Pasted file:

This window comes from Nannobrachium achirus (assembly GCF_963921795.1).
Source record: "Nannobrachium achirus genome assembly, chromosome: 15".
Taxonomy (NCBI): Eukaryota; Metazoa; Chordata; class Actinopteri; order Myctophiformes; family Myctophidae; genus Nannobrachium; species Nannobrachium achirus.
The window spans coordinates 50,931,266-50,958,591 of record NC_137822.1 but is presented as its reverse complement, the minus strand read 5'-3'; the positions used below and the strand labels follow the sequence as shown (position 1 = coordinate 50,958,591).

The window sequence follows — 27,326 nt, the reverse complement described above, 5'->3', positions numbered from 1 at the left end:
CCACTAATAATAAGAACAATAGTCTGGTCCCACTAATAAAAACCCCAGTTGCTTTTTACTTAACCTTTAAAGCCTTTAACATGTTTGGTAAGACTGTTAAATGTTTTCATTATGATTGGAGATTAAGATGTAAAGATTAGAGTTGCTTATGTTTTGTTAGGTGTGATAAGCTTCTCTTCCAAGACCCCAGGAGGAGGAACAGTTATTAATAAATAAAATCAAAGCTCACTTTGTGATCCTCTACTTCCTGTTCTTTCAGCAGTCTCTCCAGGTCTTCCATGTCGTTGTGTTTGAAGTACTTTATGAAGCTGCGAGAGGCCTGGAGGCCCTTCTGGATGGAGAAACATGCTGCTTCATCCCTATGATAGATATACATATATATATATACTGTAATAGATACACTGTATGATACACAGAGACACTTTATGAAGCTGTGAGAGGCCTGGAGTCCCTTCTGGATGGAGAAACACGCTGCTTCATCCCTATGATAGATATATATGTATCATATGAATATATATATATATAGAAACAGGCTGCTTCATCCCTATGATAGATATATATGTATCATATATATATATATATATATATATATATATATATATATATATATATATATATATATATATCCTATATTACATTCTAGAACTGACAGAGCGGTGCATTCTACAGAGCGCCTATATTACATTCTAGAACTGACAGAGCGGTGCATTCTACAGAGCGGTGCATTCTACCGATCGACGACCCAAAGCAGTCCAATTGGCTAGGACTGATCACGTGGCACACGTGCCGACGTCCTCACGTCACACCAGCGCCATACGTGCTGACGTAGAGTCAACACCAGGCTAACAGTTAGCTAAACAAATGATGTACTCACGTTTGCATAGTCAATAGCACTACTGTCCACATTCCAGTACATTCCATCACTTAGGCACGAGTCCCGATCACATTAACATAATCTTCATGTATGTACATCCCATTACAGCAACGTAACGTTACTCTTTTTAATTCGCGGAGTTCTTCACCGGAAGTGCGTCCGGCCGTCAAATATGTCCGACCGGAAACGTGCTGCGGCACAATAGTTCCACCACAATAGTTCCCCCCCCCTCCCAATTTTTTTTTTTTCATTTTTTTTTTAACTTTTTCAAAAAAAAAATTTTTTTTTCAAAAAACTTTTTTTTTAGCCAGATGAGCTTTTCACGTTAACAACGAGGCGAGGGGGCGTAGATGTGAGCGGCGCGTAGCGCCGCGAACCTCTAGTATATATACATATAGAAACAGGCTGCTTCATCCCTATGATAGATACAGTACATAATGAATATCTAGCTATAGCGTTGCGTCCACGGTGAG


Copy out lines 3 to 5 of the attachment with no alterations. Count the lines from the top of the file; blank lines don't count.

Taxonomy (NCBI): Eukaryota; Metazoa; Chordata; class Actinopteri; order Myctophiformes; family Myctophidae; genus Nannobrachium; species Nannobrachium achirus.
The window spans coordinates 50,931,266-50,958,591 of record NC_137822.1 but is presented as its reverse complement, the minus strand read 5'-3'; the positions used below and the strand labels follow the sequence as shown (position 1 = coordinate 50,958,591).

The window sequence follows — 27,326 nt, the reverse complement described above, 5'->3', positions numbered from 1 at the left end: